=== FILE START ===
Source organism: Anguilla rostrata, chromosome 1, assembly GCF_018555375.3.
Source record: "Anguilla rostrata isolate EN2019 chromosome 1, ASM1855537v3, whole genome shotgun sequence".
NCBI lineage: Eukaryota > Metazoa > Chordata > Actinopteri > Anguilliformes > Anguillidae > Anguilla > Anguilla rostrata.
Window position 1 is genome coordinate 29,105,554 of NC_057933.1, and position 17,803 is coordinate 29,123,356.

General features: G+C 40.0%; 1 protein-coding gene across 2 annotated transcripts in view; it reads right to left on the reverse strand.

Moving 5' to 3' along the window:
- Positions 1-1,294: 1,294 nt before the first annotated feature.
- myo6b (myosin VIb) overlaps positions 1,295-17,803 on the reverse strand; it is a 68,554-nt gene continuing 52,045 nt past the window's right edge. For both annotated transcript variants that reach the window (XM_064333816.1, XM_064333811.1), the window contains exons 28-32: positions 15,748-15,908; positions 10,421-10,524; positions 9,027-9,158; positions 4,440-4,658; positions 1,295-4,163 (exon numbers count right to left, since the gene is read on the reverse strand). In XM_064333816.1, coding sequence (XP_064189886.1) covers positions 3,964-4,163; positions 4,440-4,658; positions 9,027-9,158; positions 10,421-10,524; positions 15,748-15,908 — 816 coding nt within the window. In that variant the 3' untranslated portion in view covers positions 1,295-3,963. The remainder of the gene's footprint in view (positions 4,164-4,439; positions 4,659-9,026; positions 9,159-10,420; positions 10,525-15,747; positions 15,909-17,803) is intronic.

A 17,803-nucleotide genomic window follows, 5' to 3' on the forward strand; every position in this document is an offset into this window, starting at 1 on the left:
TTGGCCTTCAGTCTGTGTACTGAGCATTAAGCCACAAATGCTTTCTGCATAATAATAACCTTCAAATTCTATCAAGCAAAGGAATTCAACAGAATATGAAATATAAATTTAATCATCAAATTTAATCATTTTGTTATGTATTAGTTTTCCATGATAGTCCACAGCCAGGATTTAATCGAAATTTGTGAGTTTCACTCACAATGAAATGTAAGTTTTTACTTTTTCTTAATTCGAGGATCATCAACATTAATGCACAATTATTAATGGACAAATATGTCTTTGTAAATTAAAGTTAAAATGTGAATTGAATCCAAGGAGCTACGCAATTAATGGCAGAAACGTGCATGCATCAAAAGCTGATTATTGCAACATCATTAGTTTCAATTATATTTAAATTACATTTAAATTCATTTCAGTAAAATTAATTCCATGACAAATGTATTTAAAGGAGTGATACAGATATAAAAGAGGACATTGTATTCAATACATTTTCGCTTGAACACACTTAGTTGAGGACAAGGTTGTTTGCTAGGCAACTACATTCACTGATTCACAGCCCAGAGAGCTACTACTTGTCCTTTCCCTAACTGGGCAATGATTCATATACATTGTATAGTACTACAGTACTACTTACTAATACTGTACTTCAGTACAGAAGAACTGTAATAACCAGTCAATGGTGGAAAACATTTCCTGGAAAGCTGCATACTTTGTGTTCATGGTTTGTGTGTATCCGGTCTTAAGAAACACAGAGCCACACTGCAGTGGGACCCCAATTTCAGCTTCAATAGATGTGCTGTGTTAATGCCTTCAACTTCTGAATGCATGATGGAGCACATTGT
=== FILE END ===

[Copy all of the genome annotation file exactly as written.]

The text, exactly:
Source organism: Anguilla rostrata, chromosome 1, assembly GCF_018555375.3.
Source record: "Anguilla rostrata isolate EN2019 chromosome 1, ASM1855537v3, whole genome shotgun sequence".
NCBI lineage: Eukaryota > Metazoa > Chordata > Actinopteri > Anguilliformes > Anguillidae > Anguilla > Anguilla rostrata.
Window position 1 is genome coordinate 29,105,554 of NC_057933.1, and position 17,803 is coordinate 29,123,356.

General features: G+C 40.0%; 1 protein-coding gene across 2 annotated transcripts in view; it reads right to left on the reverse strand.

Moving 5' to 3' along the window:
- Positions 1-1,294: 1,294 nt before the first annotated feature.
- myo6b (myosin VIb) overlaps positions 1,295-17,803 on the reverse strand; it is a 68,554-nt gene continuing 52,045 nt past the window's right edge. For both annotated transcript variants that reach the window (XM_064333816.1, XM_064333811.1), the window contains exons 28-32: positions 15,748-15,908; positions 10,421-10,524; positions 9,027-9,158; positions 4,440-4,658; positions 1,295-4,163 (exon numbers count right to left, since the gene is read on the reverse strand). In XM_064333816.1, coding sequence (XP_064189886.1) covers positions 3,964-4,163; positions 4,440-4,658; positions 9,027-9,158; positions 10,421-10,524; positions 15,748-15,908 — 816 coding nt within the window. In that variant the 3' untranslated portion in view covers positions 1,295-3,963. The remainder of the gene's footprint in view (positions 4,164-4,439; positions 4,659-9,026; positions 9,159-10,420; positions 10,525-15,747; positions 15,909-17,803) is intronic.

A 17,803-nucleotide genomic window follows, 5' to 3' on the forward strand; every position in this document is an offset into this window, starting at 1 on the left:
TTGGCCTTCAGTCTGTGTACTGAGCATTAAGCCACAAATGCTTTCTGCATAATAATAACCTTCAAATTCTATCAAGCAAAGGAATTCAACAGAATATGAAATATAAATTTAATCATCAAATTTAATCATTTTGTTATGTATTAGTTTTCCATGATAGTCCACAGCCAGGATTTAATCGAAATTTGTGAGTTTCACTCACAATGAAATGTAAGTTTTTACTTTTTCTTAATTCGAGGATCATCAACATTAATGCACAATTATTAATGGACAAATATGTCTTTGTAAATTAAAGTTAAAATGTGAATTGAATCCAAGGAGCTACGCAATTAATGGCAGAAACGTGCATGCATCAAAAGCTGATTATTGCAACATCATTAGTTTCAATTATATTTAAATTACATTTAAATTCATTTCAGTAAAATTAATTCCATGACAAATGTATTTAAAGGAGTGATACAGATATAAAAGAGGACATTGTATTCAATACATTTTCGCTTGAACACACTTAGTTGAGGACAAGGTTGTTTGCTAGGCAACTACATTCACTGATTCACAGCCCAGAGAGCTACTACTTGTCCTTTCCCTAACTGGGCAATGATTCATATACATTGTATAGTACTACAGTACTACTTACTAATACTGTACTTCAGTACAGAAGAACTGTAATAACCAGTCAATGGTGGAAAACATTTCCTGGAAAGCTGCATACTTTGTGTTCATGGTTTGTGTGTATCCGGTCTTAAGAAACACAGAGCCACACTGCAGTGGGACCCCAATTTCAGCTTCAATAGATGTGCTGTGTTAATGCCTTCAACTTCTGAATGCATGATGGAGCACATTGT